"But nowadays, the money is bigger, the guys are friendlier, guys don't seem to mind.
"See it used to be called 'showing up the opposition' when we were coming up, but now it's called flair, or some of the other words that you could use, 'demonstrative' or whatever.
"Hey, man, it's their generation, it's their game, if they don't mind, why should I mind? If I was playing, I would mind. I'd probably be mad every day, but that's how it is."
Harper continued to do what he can on the field to "Make Baseball Fun Again" on Sunday, in spite of the fact that he didn't start the game.
Baker gave him a day off and told him he would only use him as a pinch hitter late if necessary.
"I told him before the game, I was going to save him toward the end of the game, only pinch hit him," Baker explained, "because I told him about the time that I had put Barry Bonds in on a day off on a double switch... and I had to double switch at that time and he had a day off and ended up going eighteen innings. So I told [Harper] that I didn't want that to happen to him, and we almost went eighteen innings."
The reason they went to extra innings in the first place, however, is that Harper made the most of his ninth inning pinch hit opportunity to hit a game-tying solo home run to center off Minnesota Twins' closer Kevin Jepsen that tied the game up at 4-4 after a three-run home run by Brian Dozier put the Twins up 4-1 in the top of the eighth.
Baker said he wasn't surprised Harper came up big. He also said he didn't think Harper was surprised.
"He believed that he was going to do it, that's what impressed me the most," Baker told reporters.
"I mean, confidence is not his problem. You know what I mean? Everything he does, he doesn't seem surprised and I'm not surprised, but I'm extremely happy and I'm sure he is too."
Baker also kept his word to only use Harper to pinch hit and then take him out so he didn't risk the possibility of the day off turning into an extended outing.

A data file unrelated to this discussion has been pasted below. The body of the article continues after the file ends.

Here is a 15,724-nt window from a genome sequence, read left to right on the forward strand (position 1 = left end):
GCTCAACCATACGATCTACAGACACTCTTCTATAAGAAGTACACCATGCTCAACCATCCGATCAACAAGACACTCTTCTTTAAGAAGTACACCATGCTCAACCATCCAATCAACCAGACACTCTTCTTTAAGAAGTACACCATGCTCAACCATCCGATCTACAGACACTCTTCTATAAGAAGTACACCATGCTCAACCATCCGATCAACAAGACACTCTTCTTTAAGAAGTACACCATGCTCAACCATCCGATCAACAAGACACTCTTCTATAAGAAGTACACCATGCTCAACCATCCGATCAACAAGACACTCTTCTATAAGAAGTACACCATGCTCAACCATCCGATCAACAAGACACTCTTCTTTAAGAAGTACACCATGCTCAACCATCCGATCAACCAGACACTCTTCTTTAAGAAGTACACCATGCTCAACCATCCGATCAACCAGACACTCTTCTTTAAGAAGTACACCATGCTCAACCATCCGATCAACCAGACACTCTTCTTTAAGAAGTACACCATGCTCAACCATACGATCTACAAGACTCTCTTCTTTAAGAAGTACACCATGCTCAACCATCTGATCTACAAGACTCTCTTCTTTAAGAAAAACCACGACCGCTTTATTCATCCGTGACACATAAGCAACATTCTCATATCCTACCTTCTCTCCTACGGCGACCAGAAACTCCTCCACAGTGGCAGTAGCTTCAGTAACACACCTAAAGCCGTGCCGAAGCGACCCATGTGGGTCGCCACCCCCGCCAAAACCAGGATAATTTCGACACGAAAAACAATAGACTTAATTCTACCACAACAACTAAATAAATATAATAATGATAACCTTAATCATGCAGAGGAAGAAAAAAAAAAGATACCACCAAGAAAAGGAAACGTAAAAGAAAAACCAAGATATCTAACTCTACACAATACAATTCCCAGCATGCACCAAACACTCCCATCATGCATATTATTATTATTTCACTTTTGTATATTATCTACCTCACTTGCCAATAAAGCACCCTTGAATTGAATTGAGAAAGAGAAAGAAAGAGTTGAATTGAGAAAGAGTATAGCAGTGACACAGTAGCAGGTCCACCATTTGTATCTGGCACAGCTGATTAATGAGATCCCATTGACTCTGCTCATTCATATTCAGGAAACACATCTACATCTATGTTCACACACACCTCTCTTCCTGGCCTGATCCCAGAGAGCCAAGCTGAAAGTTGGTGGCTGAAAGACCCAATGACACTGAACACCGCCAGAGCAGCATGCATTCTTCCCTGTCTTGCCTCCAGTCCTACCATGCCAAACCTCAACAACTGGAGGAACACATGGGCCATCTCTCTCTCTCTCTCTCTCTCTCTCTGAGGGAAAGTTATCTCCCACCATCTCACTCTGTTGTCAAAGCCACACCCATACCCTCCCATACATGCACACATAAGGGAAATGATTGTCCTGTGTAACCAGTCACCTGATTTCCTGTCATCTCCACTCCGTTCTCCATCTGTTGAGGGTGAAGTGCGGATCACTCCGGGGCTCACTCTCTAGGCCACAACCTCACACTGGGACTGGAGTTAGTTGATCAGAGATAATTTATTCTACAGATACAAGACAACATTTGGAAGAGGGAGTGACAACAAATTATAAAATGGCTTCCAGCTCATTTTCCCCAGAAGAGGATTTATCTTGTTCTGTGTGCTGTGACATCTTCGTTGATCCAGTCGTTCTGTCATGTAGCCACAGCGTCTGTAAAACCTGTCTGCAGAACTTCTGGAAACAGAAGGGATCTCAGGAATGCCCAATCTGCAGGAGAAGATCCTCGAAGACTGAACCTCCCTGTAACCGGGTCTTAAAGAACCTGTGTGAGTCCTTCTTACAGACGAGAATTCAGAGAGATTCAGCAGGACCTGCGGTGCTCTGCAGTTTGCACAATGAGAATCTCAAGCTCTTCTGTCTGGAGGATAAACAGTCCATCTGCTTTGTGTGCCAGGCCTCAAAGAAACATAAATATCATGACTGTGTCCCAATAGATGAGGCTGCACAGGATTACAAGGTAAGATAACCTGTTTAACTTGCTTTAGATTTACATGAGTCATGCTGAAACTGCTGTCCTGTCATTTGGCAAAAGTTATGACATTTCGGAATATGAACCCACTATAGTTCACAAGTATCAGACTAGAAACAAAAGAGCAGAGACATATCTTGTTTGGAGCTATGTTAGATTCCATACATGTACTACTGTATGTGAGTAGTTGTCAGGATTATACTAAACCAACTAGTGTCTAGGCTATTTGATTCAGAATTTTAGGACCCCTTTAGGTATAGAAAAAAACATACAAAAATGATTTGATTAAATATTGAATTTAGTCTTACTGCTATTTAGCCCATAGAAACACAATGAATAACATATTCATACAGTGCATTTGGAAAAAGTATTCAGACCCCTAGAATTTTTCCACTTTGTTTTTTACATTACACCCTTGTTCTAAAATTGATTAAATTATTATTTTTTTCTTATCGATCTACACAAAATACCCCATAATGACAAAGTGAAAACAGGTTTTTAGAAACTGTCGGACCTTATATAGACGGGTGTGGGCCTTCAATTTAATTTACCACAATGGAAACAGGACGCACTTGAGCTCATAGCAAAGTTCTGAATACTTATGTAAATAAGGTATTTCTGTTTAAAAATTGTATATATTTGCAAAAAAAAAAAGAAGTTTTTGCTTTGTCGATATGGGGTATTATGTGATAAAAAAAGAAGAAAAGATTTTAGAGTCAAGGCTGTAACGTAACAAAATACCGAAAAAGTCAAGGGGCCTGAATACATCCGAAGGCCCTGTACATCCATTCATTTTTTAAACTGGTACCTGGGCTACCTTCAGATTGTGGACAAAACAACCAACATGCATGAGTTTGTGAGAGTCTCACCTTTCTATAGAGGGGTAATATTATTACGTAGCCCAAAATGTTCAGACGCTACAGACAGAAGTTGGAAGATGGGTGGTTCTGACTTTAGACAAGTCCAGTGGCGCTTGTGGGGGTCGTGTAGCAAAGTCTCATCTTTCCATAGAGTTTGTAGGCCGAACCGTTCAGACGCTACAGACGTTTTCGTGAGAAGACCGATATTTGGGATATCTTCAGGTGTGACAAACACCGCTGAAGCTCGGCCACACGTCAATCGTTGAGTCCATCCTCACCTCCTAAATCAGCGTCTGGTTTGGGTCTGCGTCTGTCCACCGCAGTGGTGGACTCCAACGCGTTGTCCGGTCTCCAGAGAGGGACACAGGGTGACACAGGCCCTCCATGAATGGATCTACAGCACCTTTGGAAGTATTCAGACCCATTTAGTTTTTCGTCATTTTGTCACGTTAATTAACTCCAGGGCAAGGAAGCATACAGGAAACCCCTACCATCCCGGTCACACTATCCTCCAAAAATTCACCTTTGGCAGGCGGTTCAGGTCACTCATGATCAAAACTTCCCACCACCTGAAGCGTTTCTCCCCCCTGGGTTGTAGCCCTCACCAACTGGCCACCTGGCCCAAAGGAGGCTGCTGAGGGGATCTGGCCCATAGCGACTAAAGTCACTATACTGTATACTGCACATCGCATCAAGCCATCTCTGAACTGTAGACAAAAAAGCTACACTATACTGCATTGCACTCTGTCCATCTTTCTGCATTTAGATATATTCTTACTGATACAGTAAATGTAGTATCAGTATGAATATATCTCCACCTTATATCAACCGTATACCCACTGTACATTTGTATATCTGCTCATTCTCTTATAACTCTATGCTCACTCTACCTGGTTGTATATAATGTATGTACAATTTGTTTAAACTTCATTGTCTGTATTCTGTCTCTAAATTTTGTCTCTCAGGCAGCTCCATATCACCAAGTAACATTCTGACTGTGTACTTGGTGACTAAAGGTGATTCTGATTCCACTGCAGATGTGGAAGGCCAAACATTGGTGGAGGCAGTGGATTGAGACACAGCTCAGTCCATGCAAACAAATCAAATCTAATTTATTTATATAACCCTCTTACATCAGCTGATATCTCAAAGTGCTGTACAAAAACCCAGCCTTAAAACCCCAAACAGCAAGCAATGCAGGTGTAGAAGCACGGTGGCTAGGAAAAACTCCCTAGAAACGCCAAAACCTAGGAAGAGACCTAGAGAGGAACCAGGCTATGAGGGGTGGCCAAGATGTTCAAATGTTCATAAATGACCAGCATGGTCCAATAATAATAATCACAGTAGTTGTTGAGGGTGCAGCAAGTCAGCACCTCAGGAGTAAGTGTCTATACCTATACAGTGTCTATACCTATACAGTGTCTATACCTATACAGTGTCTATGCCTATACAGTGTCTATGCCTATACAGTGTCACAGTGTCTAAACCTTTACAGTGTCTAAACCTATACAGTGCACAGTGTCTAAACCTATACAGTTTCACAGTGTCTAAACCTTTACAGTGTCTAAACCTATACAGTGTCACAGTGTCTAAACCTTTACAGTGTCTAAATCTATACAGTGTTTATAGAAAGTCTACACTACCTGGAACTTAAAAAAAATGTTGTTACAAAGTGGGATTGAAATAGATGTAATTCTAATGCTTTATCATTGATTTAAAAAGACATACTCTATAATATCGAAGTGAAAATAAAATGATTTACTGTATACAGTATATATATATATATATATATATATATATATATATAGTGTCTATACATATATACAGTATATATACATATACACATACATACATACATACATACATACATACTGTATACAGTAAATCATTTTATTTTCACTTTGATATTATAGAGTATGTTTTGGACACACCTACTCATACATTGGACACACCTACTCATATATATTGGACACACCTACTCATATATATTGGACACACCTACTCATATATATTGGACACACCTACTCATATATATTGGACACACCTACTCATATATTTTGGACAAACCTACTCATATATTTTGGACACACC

When the Nationals went back out to the field for the tenth, Chris Heisey went out to right instead of Harper.
Later in the game, when the Nationals fell behind again in the fifteenth inning of what ended up being a sixteen inning marathon, he had to let reliever Oliver Perez hit for himself since Heisey was already in the game.
Perez surprised everyone with a bunt on which Twins' catcher John Ryan Murphy committed a throwing error that let the tying run score. Then in the Nationals' half of the sixteenth, Heisey hit a walk-off winner. Just like Baker planned.
"I had to choose between -- I was hoping that we would get down and I could double switch," Baker said. "We went a couple more spots, but I didn't want to put [Harper] out there and be tempted to go against my word.
"I told him that before the game started. And I told him that, 'Hey man, I'm going to wait for a time so the fans can go crazy and you can be the hero and then I'll take you out.' I'm not always right, but I was right today."
"I walked up to Harper, or he came up to me and he goes, "Man, I would have been six innings deep on this day off in the 15th,' you know, so that was a dramatic game."
"He came up to me in the beginning of the game and said if we have an opportunity to pinch hit you and you can hit a homer that would be great," Harper told reporters, including CSN Mid-Atlantic's Chase Hughes:
"It was fun. That's baseball, baseball at every single level," Harper said. "If you're in high school, college, little league; anything. I mean that's fun right there."
"And to be able to have the opportunity to play for Dusty, that desire and that mentality that he brings every single day to let us just have fun to let us enjoy this game, with all the rally caps and all the stuff we were doing... He just lets us play and that's what the game is all about... that's where that comes from 'Make baseball fun again,' right there. And those are the things where you can go out on a daily basis enjoy the game, have fun and he lets us do that. There's no other guy I'd want to be playing for right now."
Baker did what he could. Harper did his part.
In the end, the Nationals outlasted the Twins and swept the three-game set in the nation's capital, in a five hour, fifty-six minute marathon that had a little bit of everything. It was fun.